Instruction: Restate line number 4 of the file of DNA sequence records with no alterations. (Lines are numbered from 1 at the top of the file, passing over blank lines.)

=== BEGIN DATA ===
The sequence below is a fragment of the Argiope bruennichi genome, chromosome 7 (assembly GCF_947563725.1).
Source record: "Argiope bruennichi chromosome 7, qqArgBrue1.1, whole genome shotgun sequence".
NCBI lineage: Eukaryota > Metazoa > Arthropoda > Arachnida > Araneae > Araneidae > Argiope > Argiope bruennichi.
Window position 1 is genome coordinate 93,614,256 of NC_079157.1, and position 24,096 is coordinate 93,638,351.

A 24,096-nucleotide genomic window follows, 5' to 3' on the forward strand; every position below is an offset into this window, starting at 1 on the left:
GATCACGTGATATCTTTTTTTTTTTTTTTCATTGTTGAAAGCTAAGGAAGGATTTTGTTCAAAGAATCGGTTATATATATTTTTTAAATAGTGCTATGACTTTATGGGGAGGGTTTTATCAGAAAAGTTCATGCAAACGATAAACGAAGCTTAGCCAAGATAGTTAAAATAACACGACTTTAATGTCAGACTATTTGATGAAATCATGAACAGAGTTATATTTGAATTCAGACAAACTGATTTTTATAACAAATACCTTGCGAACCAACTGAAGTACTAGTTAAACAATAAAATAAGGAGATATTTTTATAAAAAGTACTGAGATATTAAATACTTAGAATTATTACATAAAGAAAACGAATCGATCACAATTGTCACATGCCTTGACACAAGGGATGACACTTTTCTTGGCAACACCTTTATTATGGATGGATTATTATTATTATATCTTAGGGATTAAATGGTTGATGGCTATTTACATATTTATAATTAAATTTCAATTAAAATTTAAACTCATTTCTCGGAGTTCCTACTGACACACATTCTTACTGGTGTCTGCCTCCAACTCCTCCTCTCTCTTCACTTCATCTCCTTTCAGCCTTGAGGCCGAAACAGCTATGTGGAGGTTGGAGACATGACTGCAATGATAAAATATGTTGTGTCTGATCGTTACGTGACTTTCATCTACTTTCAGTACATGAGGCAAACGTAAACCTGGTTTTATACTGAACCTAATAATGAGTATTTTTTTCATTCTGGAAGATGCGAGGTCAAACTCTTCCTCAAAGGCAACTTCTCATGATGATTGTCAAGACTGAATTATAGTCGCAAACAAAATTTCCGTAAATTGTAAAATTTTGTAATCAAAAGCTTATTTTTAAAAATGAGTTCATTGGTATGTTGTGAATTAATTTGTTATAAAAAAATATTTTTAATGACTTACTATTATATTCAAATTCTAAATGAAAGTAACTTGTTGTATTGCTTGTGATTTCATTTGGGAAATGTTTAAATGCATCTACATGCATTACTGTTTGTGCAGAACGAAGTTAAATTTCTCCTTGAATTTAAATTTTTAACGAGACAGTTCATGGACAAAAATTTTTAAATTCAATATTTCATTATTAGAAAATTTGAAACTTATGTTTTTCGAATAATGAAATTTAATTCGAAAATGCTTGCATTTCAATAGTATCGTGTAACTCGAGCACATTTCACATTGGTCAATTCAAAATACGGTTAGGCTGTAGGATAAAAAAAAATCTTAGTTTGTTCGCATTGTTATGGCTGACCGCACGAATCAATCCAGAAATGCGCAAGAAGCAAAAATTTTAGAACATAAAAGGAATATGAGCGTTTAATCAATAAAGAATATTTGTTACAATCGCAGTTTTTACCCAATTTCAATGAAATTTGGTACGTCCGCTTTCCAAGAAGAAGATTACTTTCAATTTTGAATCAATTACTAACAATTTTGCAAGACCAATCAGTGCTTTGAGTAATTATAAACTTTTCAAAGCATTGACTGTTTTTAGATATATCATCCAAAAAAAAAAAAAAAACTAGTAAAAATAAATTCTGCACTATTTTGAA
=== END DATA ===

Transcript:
Window position 1 is genome coordinate 93,614,256 of NC_079157.1, and position 24,096 is coordinate 93,638,351.